Teeth chattering, fingers numb, I finally left the avenue for one of the side streets and found a Mexican take-out place, Tacqueria Quetzalcoatl, its windows clouded with steam. Pushing inside, grateful for the fragrant warmth, I studied the laminated photographs above the counter displaying various dishes, all of which included beef or pork or chicken.
"Hi," I said to the woman at the cash register. We were alone in the little room. No more than five feet tall, her glossy black hair braided with colored yarn, she flashed a smile full of gold. From somewhere behind her I thought I heard a bird chirping.
"I want a big plate of rice and beans. No meat, OK? And a double order of guacamole. And maybe a salad too. Tomatoes, cucumber..."
"You mean plain? Just rice and beans? Sin queso--no cheese?"
She couldn't take her eyes off my white blouse. Turning to the kitchen behind her, she called out, "Manuel!"
"Right. And what kind of soup do you have?"
"Soup is only fried tortilla with pork."
"No thanks." I smiled at her. "I don't eat meat."
She giggled. A man appeared behind her, half-listening as she gave him my order in Spanish. He made eye contact with me and laughed gaily, as if I'd just finished singing his favorite song.
"You want a soda?" the woman asked.
I sighed. "Actually, I'd love a nice big glass of water if that's not too much trouble. With a slice of lime."
She went to the sink and filled a glass with water, but they couldn't stop glancing at each other, big smiles on their faces. The man made no move to return to the kitchen and prepare my food.
"Mister," he said timidly, "where you--"
Struggling with himself, his face turning red, he finally blurted out, "How beautiful is your shirt! Where you get it?"
"My shirt?" I looked down at my bare chest, momentarily embarrassed. "Uh, I--"
They exploded with laughter.
"Oh, senor, it cannot be--your shirt is from our village, San Miguel de Tulucan! Our home!" As soon as he said this his eyes brimmed with tears and the woman bit her lip and turned away.
The next moment all three of us were crying.
"I'm sorry," I kept repeating nonsensically, "I'm sorry."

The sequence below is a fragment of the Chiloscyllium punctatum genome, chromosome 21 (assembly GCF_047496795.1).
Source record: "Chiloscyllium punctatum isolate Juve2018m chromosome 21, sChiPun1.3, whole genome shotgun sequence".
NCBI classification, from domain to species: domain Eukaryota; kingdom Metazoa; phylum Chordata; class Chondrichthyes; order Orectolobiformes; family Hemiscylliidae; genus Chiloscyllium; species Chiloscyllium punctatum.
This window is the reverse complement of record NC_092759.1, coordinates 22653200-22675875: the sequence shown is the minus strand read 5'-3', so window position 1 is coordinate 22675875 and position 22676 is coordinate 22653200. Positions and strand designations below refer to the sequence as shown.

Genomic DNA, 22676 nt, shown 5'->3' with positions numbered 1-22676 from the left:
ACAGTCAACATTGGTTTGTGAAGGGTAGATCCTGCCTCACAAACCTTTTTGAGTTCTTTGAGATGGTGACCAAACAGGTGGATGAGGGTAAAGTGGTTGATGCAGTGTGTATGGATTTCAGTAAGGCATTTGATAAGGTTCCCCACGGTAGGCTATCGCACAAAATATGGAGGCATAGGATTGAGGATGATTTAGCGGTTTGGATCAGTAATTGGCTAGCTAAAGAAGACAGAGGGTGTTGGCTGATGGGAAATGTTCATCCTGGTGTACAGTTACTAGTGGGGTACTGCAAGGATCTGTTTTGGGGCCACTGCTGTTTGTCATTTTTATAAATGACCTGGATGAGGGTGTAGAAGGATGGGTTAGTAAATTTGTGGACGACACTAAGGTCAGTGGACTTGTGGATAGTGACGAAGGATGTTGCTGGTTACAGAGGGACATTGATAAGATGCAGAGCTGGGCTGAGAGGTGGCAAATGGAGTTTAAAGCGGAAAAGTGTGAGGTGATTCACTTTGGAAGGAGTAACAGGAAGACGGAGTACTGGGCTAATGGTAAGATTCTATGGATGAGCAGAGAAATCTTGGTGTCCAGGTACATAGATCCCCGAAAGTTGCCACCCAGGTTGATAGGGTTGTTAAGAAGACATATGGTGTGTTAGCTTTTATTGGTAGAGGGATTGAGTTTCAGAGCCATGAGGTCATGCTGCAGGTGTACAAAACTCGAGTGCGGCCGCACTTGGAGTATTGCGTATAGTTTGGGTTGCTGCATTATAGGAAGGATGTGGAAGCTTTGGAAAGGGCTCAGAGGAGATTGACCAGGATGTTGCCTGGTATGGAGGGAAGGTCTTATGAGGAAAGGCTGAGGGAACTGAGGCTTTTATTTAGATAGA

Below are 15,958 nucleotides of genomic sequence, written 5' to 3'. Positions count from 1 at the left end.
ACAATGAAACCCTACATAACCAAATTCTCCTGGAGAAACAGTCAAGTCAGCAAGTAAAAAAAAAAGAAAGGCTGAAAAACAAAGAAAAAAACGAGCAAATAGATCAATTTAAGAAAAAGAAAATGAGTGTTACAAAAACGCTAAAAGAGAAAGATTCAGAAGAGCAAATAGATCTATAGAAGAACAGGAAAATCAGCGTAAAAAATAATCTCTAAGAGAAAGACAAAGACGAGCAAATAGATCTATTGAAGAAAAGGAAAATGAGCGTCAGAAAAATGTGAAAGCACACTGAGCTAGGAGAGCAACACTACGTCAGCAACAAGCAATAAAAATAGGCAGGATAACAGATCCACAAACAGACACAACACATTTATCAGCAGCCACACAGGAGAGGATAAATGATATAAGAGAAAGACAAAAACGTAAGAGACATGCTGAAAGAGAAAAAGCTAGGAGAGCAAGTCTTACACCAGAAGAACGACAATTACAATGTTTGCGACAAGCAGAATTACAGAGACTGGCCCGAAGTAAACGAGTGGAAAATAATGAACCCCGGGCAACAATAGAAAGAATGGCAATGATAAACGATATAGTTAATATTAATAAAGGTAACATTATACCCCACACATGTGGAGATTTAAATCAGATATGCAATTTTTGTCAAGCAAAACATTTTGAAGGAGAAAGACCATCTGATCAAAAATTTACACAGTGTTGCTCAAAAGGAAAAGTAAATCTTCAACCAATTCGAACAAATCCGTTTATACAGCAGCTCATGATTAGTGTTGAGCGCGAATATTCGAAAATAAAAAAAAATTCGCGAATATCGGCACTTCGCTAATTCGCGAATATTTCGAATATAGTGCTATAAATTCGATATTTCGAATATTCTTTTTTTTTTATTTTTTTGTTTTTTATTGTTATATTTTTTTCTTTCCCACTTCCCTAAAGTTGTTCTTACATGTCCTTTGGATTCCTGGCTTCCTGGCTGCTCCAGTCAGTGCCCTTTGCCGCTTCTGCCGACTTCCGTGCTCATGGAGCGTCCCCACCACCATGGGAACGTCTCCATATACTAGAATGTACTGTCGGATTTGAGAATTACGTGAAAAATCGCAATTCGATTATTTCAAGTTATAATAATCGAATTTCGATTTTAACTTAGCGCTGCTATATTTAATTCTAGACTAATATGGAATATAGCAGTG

He stepped around the counter and embraced me. Then he locked the door and reversed the OPEN sign in the window. Dimming the fluorescent lights, he gave me a little bow.
"I am Manuel and this is Rosa. What is your name?"
"Please come into the kitchen, Isaac. We must talk."
"Of course," I said. "But I'm so hungry, I haven't eaten in five days."
"Five days," he repeated uncomprehendingly. "Cinco dias sin comer?"
"Yes. I feel like I'm going to faint."
At the back of the kitchen a bright green and yellow parakeet chirped and warbled, flitting from rung to rung in a cage decorated with ribbons and mirrors.
We sat on metal stools in the narrow walkway between the stove and the refrigerator. Manuel and Rosa conversed in Spanish while I ate, Rosa getting up to heat one tortilla after another on the grill until I was full. When I tried to pay they refused to accept the six dollars, which wouldn't have been enough anyway.
"You are our brother," Manuel said firmly. "The shirt you are wearing, it is a sign. Not for sale in Estados Unidos. Not for sale in Mexico. Not for sale anyplace."
He hesitated for a moment. "Rosa says you have a good heart. Your soul is clean. Money--dinero--it don't mean nothing to you. She says you not like ordinary gringo."
Rosa stared at me. Suddenly, without warning, I was in the presence of the Goddess again.
Infinite compassion, unconditional love, radiated from her heart to mine. Then my body started to shake. Turning away with downcast eyes she said softly, "Para ti."
She extricated three strands of red yarn from her hair and whispered in some language other than Spanish while she quickly braided them together.